Technion student-designers win ‘escape room’ contest

The project’s goal was to bring youngsters and adults closer to the worlds of science and engineering and expose the Technion to the general public through action, creativity and advanced technology.

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August 7, 2017 16:52
3 minute read.
The winners of the Technion Escape Room challenge pose with Dean of Students Prf. Benny Natan

The winners of the Technion Escape Room challenge pose with Dean of Students Prf. Benny Natan. (photo credit: TECHNION)

 
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Three groups of students from the Technion-Israel Institute of Technology in Haifa won a contest last week with their “escape room” design that combines innovative technologies and creative imagination. The completed project will be open to the public in the coming academic year.

An escape room is a physical adventure game in which participants solve a series of puzzles using strategy, hints and clues to complete the objectives at hand.

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Players are given a time limit to unveil the secret plot hidden within the rooms.

Being in the Technion, the room reflects scientific, technological and other educational aspects. The project’s goal was to bring youngsters and adults closer to the worlds of science and engineering and expose the Technion to the general public through action, creativity and advanced technology. But more than anything, it was to create an escape room where it is fun to play and to where members of the general public are invited to participate.

Program coordinator Daniel Griver explained, “As escape rooms have become a very strong trend in the general public, we know that a technical escape room based on the multidisciplinary abilities of our students will offer the audience a unique experience.”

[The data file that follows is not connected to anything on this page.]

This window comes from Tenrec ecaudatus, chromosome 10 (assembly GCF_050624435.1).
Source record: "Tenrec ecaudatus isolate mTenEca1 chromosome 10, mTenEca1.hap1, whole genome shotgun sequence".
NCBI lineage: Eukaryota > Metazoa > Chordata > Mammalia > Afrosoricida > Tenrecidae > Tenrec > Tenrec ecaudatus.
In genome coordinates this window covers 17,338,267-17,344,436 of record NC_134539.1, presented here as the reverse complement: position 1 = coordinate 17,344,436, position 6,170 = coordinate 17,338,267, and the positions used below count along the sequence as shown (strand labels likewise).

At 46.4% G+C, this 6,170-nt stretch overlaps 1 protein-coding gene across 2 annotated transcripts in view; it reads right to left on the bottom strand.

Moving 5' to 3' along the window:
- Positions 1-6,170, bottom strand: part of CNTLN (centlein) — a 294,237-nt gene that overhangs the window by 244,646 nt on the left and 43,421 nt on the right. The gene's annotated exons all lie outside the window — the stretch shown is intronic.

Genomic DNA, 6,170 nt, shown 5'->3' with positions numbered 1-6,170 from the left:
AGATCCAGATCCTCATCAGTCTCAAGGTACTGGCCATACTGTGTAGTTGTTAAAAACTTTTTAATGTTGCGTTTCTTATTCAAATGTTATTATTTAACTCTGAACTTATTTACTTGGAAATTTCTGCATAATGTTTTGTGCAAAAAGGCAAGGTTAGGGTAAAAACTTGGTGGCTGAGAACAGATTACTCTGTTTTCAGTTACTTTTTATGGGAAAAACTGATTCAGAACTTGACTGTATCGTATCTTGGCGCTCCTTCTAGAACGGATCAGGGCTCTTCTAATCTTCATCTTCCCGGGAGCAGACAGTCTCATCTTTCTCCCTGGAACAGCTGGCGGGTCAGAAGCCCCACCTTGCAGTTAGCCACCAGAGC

Of 22 groups of students in the competition, five were selected to build rooms. They were advised by two experts in the field, Yoni Papini and Tali Marchevsky. The judging committee included Technion senior vice president Prof. Adam Schwartz, who served as chairman; escape room specialist Ronen Meital; and dean of students Prof. Benny Natan.

The idea of setting up an escape room at the Technion was initiated by Natan after his family visited such a facility in Italy. At the awards ceremony, Natan said to the winners, “I thank you for the great investment in the programs you presented to us, and your suggestions attest to the special skills and high level of creativity among our students.”



The first prize was awarded to students Itai Meshorer, Adi Kupershmidt, Raz Kagan, Itai Tsabari and Dor Zohar, with each receiving NIS 5,000. The group decided at the outset that their room would not be just a “riddle room,” but a place that would give the visitor a powerful sensory experience of detachment from reality, with a credible and sweeping plot. Unwilling to be spoilers, they were only willing to say that their escape room takes visitors to a virtual tour of the three Technion campuses in Haifa, New York and Guangdong, China.

The group was founded by Kupershmidt and his wife, who met during their studies at the Thelma Yellin High School in Giv’atayim. During the work on the escape room, they became engaged to be married.

The two were joined by Kagan of the faculty of architecture and town planning; Tsabari, a graduate student in the Viterbi faculty of electrical engineering; and Dor Zohar, a graduate student in computer science.

The second prize was awarded to Idan Peretz, a dual-degree student in civil and environmental engineering; Yuval Calderon, who is studying science and materials engineering; and three other students from the faculty of architecture and town planning: Dana Assor, Yaniv Hattiel and Sivan Bosni. The creative student group decided to use one of the urban legends at the Technion for their escape room – a mysterious underground city located beneath the campus.

“Working on the idea and the script was not simple, because we knew we had to create something very reliable, despite the fact that it was a fictional idea,” Peretz said.

The group decided not to visit other escape rooms while working on their project, so as not to copy existing ideas. “It forced us to reinvent the wheel, which was not easy, especially since we are all students who are immersed in studies and tests,” said Peretz. “But in the end, our concept worked.”

The third prize was awarded to Yan Yitshkovitz – a student in computer science – and to four students from the civil and environmental engineering faculty: Shelly Magen, Alon Feldman, Hadar Wolfman and Tamara Halif.


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